- sand or kitty litter
- traction mats
- tow chain
- cloth or roll of paper towels
- warning light or road flares
- extra clothing and footwear
- emergency food pack
- booster cables
- matches and a “survival” candle in a deep can (to warm hands, heat a drink or use as an emergency light)
- fire extinguisher
- extra windshield washer fluid
- fuel line antifreeze
- reflective vest
- road maps
- ice scraper and brush
- first aid kit
- blanket (special “survival” blankets are best)
In bad weather, put more distance between you and the vehicle in front of you.
Tip 4: Avoid Collisions
The danger of skidding is greatest when you are taken by surprise. Since not all vehicles respond in the same way to icy, slippery roads, learn how to handle your vehicle in all types of weather. Read the owner’s manual to learn about your vehicle’s braking system and tire traction. You may also consider taking a winter driving course.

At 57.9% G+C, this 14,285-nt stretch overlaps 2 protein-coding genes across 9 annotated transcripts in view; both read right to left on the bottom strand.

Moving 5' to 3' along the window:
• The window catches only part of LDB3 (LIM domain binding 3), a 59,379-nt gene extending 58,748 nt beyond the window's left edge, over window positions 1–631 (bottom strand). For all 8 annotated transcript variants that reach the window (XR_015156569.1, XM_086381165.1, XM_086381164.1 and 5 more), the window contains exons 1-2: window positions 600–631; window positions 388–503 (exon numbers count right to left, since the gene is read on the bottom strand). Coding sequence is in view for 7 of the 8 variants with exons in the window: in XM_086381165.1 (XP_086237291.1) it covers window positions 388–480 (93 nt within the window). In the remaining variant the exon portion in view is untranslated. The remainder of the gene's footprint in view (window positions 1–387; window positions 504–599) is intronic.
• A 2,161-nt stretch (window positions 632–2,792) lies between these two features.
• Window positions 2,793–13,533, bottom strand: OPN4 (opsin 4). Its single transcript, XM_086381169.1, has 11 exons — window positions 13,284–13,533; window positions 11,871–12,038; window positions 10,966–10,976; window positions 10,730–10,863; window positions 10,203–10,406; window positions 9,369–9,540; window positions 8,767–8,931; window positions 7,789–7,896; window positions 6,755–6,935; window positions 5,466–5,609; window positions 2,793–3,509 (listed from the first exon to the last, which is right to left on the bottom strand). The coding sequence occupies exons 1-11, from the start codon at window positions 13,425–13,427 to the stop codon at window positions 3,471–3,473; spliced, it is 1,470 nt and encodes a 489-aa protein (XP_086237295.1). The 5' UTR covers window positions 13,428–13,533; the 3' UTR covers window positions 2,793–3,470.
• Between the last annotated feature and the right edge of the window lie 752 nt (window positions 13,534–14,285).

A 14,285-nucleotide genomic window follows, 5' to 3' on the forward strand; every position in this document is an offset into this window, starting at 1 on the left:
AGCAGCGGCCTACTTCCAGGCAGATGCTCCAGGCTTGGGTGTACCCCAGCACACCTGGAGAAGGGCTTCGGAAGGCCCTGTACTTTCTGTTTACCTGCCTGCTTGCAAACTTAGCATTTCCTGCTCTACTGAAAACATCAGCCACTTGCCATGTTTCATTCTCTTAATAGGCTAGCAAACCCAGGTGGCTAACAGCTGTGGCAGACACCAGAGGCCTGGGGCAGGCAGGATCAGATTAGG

In extreme weather avoid using cruise control.
Having the latest safety features on new vehicles and/or knowing how to handle your vehicle are good ways to keep control.
New Safety Features
Electronic Stability Control (ESC) helps drivers avoid crashes. ESC sensors compare the direction of the steering wheel to the direction the vehicle is going. When they are not the same, and the vehicle begins to skid, ESC applies the brakes to one or more wheels, or reduces engine power, or both, to help keep the vehicle under control.
ESC is ‘On’ when you start your engine. If your vehicle has an ESC ‘Off’ switch, turn off ESC when you are stuck in deep snow. A dashboard light will remind you to turn it back on.